The wage garnishment law is applicable in all 50 states of the US, at both federal and state levels. While in most cases, a writ of garnishment is required to initiate a garnishment proceeding; the IRS has the right to garnish a debtor’s wage for unpaid taxes even without a court’s intervention. Wage garnishment is governed by Title-III of the Consumer Credit Protection Act (CCPA) that applies to everyone with a taxable income. On an average, the IRS garnishes 70 percent or more of defaulters’ wages.

Wage Garnishment Processing and How Long the IRS Waits Before Garnishing Wages

Generally, the IRS sends notices under the Collection Notice Stream to allow taxpayers in debt a chance of over several months to pay back their dues or set up a payment method with the IRS. In the absence of any action by the taxpayer, they then send the wage levy notice to the taxpayer’s employer. When a debtor’s employer receives a garnishment order, they notify the debtor (employee) whose wage is to be garnished and send the garnished amount to the IRS. The employer is required to adhere to the garnishment law, even as they provide information to the debtor on how the garnishment can be disputed under the law. Any questions or confusion pertaining to the tax wage levy process should be handled by a qualified IRS tax attorney with an in-depth knowledge of the laws and provisions related to wage garnishment.

Wage Garnishment Laws In Texas

When it comes to wage garnishment laws, the laws in Texas are different from most of the other states in the US. Texas imposes certain limitations on the creditors seeking debtor’s wages to settle their unpaid debts. In addition, there is a limit on the amount that can be withheld from a defaulting debtor’s wage. The following are some peculiarities of wage garnishment laws in Texas.

Creditor’s Rights

Unlike most of the states in the US that allow all creditors to garnish their debtors’ wage, Texas awards the right to only a certain type of creditors. A creditor can garnish wages in Texas for unpaid income tax to the government, court-ordered child support and alimony, or unpaid/defaulted student loans. In such scenarios, a creditor can garnish the debtor’s wages even without a court order.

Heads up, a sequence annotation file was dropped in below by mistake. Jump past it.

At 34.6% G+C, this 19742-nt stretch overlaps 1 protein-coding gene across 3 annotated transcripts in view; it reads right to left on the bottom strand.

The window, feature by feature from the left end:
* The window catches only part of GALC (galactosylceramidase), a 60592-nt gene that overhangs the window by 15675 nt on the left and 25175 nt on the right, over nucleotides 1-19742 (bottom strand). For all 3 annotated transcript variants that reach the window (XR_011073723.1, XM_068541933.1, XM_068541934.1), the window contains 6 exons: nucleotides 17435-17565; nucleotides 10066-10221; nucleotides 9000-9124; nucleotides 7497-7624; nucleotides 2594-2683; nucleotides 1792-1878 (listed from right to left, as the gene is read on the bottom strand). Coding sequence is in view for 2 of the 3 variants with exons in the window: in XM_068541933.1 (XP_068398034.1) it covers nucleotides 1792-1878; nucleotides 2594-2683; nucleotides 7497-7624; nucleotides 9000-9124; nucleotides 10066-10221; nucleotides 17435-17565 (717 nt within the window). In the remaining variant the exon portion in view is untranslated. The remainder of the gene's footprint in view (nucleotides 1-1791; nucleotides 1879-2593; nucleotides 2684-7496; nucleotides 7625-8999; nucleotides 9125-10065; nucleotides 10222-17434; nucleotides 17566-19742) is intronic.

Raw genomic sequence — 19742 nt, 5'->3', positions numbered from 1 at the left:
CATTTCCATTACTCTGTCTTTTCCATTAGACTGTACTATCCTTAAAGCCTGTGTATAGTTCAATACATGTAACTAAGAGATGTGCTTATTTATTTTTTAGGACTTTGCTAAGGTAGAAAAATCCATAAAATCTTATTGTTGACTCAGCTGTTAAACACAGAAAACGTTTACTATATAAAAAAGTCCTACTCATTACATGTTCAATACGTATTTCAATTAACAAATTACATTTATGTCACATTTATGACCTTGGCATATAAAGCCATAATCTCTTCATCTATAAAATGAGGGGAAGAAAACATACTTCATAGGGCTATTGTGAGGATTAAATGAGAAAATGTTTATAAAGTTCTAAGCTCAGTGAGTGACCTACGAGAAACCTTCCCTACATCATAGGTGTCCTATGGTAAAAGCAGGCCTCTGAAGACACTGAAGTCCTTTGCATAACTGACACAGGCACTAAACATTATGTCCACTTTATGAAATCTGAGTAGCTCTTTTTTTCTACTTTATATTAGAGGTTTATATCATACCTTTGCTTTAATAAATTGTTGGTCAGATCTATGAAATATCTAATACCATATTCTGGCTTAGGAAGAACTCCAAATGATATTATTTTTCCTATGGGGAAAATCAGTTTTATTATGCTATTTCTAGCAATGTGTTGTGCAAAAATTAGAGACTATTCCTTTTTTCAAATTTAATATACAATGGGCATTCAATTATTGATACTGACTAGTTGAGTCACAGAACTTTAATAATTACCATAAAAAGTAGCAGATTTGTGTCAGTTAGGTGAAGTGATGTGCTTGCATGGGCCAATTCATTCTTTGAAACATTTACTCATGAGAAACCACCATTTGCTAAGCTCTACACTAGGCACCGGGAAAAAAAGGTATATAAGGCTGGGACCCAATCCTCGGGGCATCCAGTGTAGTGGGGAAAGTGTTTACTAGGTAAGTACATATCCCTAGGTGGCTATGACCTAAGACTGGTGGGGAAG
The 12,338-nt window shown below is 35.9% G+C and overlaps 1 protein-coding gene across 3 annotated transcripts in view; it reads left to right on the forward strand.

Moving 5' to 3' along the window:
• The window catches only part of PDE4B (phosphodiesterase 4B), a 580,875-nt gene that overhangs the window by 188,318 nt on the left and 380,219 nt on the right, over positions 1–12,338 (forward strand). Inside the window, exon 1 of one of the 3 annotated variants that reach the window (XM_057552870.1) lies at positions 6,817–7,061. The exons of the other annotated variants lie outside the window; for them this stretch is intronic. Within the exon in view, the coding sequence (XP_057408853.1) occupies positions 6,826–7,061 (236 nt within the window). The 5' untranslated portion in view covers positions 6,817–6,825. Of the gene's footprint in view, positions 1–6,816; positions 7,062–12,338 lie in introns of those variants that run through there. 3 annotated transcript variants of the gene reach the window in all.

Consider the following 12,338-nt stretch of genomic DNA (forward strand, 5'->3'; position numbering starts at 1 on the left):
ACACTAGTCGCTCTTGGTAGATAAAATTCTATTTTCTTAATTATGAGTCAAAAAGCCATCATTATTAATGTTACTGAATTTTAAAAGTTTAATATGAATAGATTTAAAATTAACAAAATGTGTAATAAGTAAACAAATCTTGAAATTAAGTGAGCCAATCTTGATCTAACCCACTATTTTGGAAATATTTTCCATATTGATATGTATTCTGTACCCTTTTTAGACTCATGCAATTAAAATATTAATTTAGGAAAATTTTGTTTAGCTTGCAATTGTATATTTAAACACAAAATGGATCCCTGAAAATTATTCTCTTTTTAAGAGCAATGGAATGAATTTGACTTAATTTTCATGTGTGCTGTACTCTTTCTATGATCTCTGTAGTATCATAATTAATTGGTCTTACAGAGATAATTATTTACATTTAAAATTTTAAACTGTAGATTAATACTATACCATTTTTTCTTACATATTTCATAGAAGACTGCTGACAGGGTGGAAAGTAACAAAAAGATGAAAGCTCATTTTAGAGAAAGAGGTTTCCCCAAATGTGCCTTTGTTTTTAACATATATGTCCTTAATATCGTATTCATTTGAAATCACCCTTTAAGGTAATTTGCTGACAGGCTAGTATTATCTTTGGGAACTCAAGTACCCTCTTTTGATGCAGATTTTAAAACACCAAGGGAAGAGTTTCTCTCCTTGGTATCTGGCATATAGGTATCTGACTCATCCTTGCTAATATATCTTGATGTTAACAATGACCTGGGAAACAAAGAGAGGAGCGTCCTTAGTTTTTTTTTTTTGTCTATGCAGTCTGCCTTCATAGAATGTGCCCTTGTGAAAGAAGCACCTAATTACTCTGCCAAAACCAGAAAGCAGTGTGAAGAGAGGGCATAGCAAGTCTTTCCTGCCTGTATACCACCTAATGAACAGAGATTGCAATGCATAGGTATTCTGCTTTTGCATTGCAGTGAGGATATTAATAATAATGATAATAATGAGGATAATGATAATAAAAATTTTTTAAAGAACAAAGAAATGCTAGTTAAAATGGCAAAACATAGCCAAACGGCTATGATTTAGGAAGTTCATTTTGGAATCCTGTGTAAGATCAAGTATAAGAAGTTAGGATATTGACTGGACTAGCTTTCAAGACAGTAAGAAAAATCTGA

Termination of Employment

Though Federal law prohibits employers from terminating an employee based on a single garnishment, the law is not applicable for one- or two- garnishment for the same year. However, in the state of Texas, the Wage Garnishment Law is different. Employers in Texas cannot terminate, demote, or reprimand an employee, no matter the number of garnishment.

Garnishment Limitations

Federal law places a limit on the amount a creditor can garnish from a debtor’s paycheck, which varies depending upon the nature of debt and other dynamics. If a debtor has an unpaid federal student loan, the Department of Education can garnish 15 percent of their disposable income. In case of unpaid taxes, the government decides the wage garnishment depending upon the number of dependents the debtor has and the current deduction rate.

Wage Garnishment Rules For Employers

Identify What Wage Garnishment Order Says

After an employee receives a wage garnishment notice, they will need to understand the nature of debt and what the order is asking them to do. The employer needs to calculate the employee’s wage garnishment amount, withhold it correctly through a payroll process, and deliver the payment to the government. They are also required to continue garnishing the wage until the employer receives a release, as any failure to comply with the wage order can result in penalties and the employer can be held liable for the missing payments. Therefore, it is recommended that employers consult a lawyer before they start to develop the process for handling their employees’ wage garnishments.

Follow the Requirements of Wage Garnishment Notice

A lot of employers inquire whether they have to notify employees of garnishment. Once the IRS sends the wage garnishment order, the employer should notify the employee about the garnishment amount, specifics mentioned in the order, and the time of release in writing with a copy of the order attached. Employers must ensure that the employee is aware of the instructions specified in the order and the amount that needs to be deducted from their paychecks. The employer may also get into trouble for not following the instructions properly and not responding on time.

Plan Procedures for Wage Garnishment

To develop procedures for wage garnishment processing, employers should hire a competent wage garnishment professional who can review garnishment orders and handle them efficiently. A wage garnishment professional will help you understand the rules of calculating the garnishment payments according to the base amount of wage and the priorities of employees with more than one garnishment at a time. They will help guide you through the process properly and answer all of your questions.

Let’s Talk Wage Garnishment

Employers should know and regularly monitor the laws and rules relating to wage garnishment in their state. Businesses operating in more than one state should comply with the requirements of the garnishment laws in each state. For more information about IRS problem resolution and wage garnishments, you can connect with highly skilled tax attorneys available at the Law Offices of Nick Nemeth, PLLC. To speak with one of our attorneys, call (972) 426-2553, or fill out our contact form.